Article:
There’s no hole on Earth deep enough for me to hide from the shame my former profession has brought me.
Other than a short stint in public relations, I spent 34 years as a newspaper reporter and editor. For the last 25 years of my career, I worked at a mid-size daily, where we did an admirable job covering the stories of the day: the Space Shuttle Challenger explosion, the fall of Communism, the start of the Gulf War, Bill Clinton’s Balkan conflicts and the Monica Lewinsky scandal.
On Sept. 11, 2001, we published our first edition, as usual, at 9 a.m. By 3:30 p.m. — hours after our shift normally ended — we put out our 11th and last edition of the day. Knowing that our readers depended on us for deeper coverage than TV or the young Internet could supply, we updated the paper constantly as developments occurred. I was as gut-punched as any other American after the towers fell, but it was the proudest day in my career.
That’s why I got into journalism. Not to “educate” readers. Not to push an angle. Not to weave a narrative. My goal was to tell people what was happening in their community, their state, the country and the world.
Unfortunately, I soon found out not all of my peers shared my intentions.
As far back as high school, my dream was to work for a newspaper. Well, I actually dreamed of becoming a bestselling author, but I realized early that I’d never be a productive writer unless I faced a hard deadline. And no deadlines are more rigid than at a newspaper, where the consequences are drastic if the presses don’t start on time.
I was already a journalism major when the Watergate break-in occurred in 1972 and was working at my hometown weekly when the burglary grew into the scandal that destroyed Richard Nixon’s presidency. Like most of my friends, I despised Nixon, but my loathing was based on reasons very different than theirs.
The Left had been after Nixon since the late 1940s, when he led the charge to take down Alger Hiss, the Democrats’ favorite Soviet spy. (Read your history, kids.) Meanwhile I was disgusted by Nixon’s first term, when he expanded Lyndon Johnson’s Great Society program instead of dismantling it, and dismayed that the uproar over the stupid break-in was tarring the conservative cause.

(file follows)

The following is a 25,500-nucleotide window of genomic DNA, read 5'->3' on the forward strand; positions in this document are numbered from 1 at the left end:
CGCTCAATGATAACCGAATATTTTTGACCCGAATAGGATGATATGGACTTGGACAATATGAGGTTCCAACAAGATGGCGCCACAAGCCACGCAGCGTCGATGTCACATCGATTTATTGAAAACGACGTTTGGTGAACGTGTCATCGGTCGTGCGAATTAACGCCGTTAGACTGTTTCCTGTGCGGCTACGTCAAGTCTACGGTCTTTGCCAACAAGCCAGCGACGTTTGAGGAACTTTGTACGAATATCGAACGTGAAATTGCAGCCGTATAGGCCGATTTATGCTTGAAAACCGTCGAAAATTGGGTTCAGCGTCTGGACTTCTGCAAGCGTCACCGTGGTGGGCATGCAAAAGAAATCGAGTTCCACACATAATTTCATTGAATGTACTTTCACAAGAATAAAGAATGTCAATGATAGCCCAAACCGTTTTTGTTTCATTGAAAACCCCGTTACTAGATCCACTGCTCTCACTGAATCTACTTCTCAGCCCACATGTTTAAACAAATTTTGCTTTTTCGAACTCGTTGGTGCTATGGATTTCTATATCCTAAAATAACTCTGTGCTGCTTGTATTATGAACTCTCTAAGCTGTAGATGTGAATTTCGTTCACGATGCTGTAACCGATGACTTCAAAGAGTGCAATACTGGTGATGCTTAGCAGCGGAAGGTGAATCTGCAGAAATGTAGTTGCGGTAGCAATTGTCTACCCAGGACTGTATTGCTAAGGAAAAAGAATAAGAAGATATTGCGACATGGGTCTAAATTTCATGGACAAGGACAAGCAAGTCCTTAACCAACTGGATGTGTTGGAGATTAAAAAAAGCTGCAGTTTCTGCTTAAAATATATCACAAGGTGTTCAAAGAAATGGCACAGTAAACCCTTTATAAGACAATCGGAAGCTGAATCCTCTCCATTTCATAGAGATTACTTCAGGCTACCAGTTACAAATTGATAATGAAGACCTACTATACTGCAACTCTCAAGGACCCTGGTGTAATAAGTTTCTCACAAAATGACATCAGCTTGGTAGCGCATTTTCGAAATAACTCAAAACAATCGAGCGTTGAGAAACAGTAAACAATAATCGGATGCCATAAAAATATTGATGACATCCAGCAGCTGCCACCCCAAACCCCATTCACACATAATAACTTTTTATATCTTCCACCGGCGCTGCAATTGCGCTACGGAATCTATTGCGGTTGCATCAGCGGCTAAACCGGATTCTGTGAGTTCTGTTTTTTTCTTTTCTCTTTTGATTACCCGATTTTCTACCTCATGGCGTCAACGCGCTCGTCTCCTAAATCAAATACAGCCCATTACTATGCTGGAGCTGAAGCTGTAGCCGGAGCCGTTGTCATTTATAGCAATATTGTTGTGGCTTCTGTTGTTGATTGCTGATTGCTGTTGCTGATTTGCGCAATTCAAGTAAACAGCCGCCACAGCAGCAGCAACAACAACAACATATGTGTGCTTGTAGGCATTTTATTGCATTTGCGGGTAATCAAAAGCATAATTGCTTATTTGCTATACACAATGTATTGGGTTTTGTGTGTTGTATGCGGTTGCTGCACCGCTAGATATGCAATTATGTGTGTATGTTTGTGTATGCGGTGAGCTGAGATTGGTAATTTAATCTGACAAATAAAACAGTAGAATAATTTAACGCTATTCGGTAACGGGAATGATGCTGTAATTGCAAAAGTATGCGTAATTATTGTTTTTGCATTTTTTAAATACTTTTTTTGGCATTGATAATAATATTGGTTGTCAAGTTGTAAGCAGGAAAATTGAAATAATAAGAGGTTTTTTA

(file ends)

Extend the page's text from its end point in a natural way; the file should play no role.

In any case, Watergate was a turning point in American journalism. Reporters traditionally have been left of center, but now the media was credited with tossing a president out of the White House. Such power! It’s no wonder lefties of all stripes descended on journalism schools like flies on a pile of manure.
Ever since, j-schools have been churning out a stream of Ahabs hoping to harpoon every Great White Republican Male Whale that crosses their paths. In collaboration with their Democrat allies, the mainstream media have devoted a good portion of their attention to undermining GOP leaders.
While it seemed like the media went off the rails when reporters, editors and TV news personalities became afflicted with Bush Derangement Syndrome in W’s second term, we hadn’t seen or heard anything yet.
Now comes Donald Trump. On a scale of 1 to 10, the media have been operating at 15 since the start of the presidential campaign when it comes to Trump. Since his surprise victory, reporters have trashed the principles they claim to hold dear in order in order to smear and pound a man they consider unfit for office.
All the so-called “news” stories based on unnamed sources, speculation and innuendo embarrass me to no end. Instead of destroying Trump, the media are acting like suicide bombers. Their credibility in the minds of half the nation’s people has been in shreds for years; now it’s on its way to the compost heap.
I know you hate the media, but this is bad for everyone. Without fair and honest reporting, the public will wallow in ignorance and rely on rumors and half-truths for information. Even worse is the political polarization that will only increase when conservatives and progressive depend on entirely separate news sources.
It’s hard to believe — and I have my own doubts — but the media crisis could be corrected. I operated in the belly of the beast for most of my career and emerged unscathed. As an editor, I made sure unbalanced and unfair stories were fixed before they appeared in print.
And I wasn’t alone. Believe it or not, other conservatives were in the newsroom, and even liberal editors would throw up their hands over articles that tilted too far to the left. Then again, we weren’t the New York Times or Washington Post; we were just a bunch of simple Midwesterners serving a working-class readership. Maybe the elite operations are beyond redemption.
In any case, if you still have a hometown paper, give it as much support as you can. If it’s on the wrong track editorially, gather some friends, meet with the boss and share your concerns. If you get a cold reception, the paper might be a lost cause and deserve your wrath. But you might be pleasantly surprised.